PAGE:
Written by True Tamplin, BSc, CEPF®

Reviewed by Subject Matter Experts

Updated on July 12, 2023

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What Is a Eurobond?

Eurobonds, a widely-used financial instrument in the global capital markets, are debt securities issued by governments, corporations, or financial institutions in a currency different from that of the issuer's home country.

The purpose of Eurobonds is to provide a means for issuers to raise capital in the international markets, diversify their funding sources, and access a broader investor base.

The inception of Eurobonds dates back to the 1960s when Italian motorway network operator Autostrade issued the first Eurodollar bond.

Characteristics of Eurobonds

Currency Denomination

Eurobonds are denominated in a currency other than the issuer's domestic currency, allowing issuers to tap into international capital markets and attract foreign investors.

While the term "Eurobond" might imply that these bonds are denominated in euros, they can be issued in various currencies, such as the US dollar, British pound, or Japanese yen.

Issuance Outside the Domestic Market

A key feature of Eurobonds is that they are issued and traded outside the issuer's home country. This allows issuers to circumvent certain domestic regulations and potentially benefit from more favorable borrowing conditions in international markets.

Types of Eurobonds

There are several types of Eurobonds, catering to the different needs of issuers and investors:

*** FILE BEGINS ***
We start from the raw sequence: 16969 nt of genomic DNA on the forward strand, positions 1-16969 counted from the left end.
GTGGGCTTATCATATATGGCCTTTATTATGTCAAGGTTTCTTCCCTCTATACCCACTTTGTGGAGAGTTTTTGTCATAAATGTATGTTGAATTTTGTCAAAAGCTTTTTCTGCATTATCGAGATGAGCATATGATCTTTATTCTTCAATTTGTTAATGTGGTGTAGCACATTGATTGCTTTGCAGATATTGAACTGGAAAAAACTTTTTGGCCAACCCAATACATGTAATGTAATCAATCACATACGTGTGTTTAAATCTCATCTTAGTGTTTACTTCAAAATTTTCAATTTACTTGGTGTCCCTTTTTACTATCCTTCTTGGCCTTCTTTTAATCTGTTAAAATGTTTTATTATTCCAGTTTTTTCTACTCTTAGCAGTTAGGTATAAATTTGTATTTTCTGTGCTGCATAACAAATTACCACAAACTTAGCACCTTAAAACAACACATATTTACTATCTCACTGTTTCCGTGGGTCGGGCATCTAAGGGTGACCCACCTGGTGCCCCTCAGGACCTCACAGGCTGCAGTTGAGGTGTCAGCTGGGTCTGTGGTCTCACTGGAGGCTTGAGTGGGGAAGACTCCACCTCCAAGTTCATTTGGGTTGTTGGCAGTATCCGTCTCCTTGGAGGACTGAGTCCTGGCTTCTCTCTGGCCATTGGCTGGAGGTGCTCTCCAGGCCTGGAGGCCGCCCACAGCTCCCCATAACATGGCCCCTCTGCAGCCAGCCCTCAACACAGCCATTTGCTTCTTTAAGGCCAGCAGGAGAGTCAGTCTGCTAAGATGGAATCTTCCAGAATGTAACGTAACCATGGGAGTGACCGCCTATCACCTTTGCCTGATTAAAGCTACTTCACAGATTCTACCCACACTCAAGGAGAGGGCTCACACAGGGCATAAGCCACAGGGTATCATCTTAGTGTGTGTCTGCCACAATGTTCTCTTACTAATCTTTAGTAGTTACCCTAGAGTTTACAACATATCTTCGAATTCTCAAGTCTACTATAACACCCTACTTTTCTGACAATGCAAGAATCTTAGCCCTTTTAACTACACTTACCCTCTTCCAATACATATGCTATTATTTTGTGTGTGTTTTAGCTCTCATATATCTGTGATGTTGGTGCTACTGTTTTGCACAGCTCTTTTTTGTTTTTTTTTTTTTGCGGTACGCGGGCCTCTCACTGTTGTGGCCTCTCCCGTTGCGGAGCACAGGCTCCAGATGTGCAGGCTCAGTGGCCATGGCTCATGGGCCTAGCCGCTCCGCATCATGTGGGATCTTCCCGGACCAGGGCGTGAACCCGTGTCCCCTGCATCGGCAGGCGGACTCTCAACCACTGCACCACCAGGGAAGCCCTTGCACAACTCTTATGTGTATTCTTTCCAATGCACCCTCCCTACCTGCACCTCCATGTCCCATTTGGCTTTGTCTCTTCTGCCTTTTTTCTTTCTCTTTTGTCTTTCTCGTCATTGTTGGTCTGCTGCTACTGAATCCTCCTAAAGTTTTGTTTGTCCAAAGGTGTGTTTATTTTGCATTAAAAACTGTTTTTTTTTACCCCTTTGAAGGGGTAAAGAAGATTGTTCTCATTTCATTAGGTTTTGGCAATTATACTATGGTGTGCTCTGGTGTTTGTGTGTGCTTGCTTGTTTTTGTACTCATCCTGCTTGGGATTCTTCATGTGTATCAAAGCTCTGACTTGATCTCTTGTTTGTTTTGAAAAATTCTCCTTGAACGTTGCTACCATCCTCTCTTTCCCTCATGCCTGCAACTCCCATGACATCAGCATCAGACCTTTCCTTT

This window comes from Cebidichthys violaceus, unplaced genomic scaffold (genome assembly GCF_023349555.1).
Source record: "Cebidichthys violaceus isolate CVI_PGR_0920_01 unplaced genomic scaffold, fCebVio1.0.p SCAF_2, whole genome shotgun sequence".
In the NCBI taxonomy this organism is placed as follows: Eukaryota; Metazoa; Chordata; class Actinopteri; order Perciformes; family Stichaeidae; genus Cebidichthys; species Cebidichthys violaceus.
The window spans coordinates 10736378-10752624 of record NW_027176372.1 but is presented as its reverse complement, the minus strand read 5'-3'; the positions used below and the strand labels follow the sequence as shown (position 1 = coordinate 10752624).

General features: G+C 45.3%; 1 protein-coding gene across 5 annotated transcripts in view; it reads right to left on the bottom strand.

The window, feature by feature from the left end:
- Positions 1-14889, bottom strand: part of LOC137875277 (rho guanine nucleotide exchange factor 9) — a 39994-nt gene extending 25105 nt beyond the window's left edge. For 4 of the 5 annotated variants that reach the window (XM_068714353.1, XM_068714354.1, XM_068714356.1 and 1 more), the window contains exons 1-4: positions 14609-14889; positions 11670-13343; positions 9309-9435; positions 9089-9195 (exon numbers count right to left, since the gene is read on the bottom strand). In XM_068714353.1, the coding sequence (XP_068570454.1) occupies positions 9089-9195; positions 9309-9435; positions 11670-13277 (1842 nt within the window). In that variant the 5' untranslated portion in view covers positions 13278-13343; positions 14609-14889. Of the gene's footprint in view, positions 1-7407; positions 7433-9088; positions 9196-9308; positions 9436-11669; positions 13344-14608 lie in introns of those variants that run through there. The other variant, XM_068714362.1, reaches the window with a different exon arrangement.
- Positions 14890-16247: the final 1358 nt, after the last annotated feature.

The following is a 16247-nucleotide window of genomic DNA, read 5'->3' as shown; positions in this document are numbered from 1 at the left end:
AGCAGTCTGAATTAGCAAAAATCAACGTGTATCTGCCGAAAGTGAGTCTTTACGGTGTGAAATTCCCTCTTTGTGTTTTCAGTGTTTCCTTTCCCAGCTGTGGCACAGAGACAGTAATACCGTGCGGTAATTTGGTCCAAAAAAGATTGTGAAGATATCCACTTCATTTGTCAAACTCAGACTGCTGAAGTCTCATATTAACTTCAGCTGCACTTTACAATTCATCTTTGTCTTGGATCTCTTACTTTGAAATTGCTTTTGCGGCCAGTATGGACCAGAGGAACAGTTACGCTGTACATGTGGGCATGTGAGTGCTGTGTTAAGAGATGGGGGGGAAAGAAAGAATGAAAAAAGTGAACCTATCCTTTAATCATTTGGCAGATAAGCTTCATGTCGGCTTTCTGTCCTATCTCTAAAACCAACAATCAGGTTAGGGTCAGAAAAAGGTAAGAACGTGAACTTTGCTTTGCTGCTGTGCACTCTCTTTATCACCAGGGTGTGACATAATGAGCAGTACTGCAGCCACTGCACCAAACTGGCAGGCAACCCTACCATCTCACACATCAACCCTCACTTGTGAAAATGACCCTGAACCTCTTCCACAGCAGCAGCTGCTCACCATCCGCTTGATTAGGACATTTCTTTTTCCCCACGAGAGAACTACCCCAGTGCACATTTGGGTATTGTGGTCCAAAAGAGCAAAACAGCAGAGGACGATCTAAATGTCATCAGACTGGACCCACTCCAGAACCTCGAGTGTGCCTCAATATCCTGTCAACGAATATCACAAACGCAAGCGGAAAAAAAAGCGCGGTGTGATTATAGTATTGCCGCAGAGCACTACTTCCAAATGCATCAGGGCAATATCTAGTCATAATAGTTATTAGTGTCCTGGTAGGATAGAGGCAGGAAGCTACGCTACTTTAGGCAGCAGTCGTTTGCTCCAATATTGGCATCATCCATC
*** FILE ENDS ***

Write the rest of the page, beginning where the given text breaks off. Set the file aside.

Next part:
Fixed-Rate Eurobonds

Fixed-rate Eurobonds pay a predetermined interest rate, or coupon, throughout the life of the bond.

Floating-Rate Eurobonds

Floating-rate Eurobonds have variable interest rates that are periodically adjusted based on a reference rate, such as LIBOR or Euribor.

Zero-Coupon Eurobonds

Zero-coupon Eurobonds do not pay periodic interest; instead, they are issued at a discount to their face value and redeemed at par upon maturity.

Dual-Currency Eurobonds

Dual-currency Eurobonds pay interest in one currency and principal in another, offering investors exposure to multiple currencies.

Equity-Linked Eurobonds

Equity-linked Eurobonds, such as convertible or exchangeable bonds, give investors the option to convert their bonds into shares of the issuing company under specific conditions.

Types of Eurobonds

Maturity and Redemption Options

Eurobonds typically have medium to long-term maturities, ranging from five to 30 years. Some Eurobonds may also include embedded options, such as put or call provisions, giving issuers or bondholders the right to redeem the bonds before their maturity date.

Eurobond Market Participants


Eurobonds can be issued by various entities, including:

1. Governments: Sovereign nations may issue Eurobonds to finance budget deficits or refinance existing debt.

2. Supranational organizations: Entities such as the World Bank and the European Investment Bank issue Eurobonds to fund development projects and support member countries.

3. Corporations: Companies may issue Eurobonds to raise capital for expansion, acquisitions, or debt refinancing.

4. Financial institutions: Banks and other financial institutions may issue Eurobonds to meet regulatory capital requirements or fund their lending activities.


    Investors in Eurobonds include:

    1. Institutional investors: Pension funds, insurance companies, and asset managers invest in Eurobonds as part of their diversified fixed-income portfolios.

    2. Retail investors: Individual investors may also invest in Eurobonds, either directly or through investment vehicles such as mutual funds and exchange-traded funds (ETFs).


      Intermediaries play a crucial role in the Eurobond market:

      1. Underwriters: Investment banks and financial institutions underwrite Eurobond issuances, helping issuers structure, price, and sell their bonds.

      2. Eurobond market makers: Market makers facilitate trading in the secondary market by providing liquidity and maintaining bid-ask spreads for Eurobonds.

        Benefits of Eurobonds

        Issuers and investors can both benefit from Eurobonds in various ways:

        Diversification of Funding Sources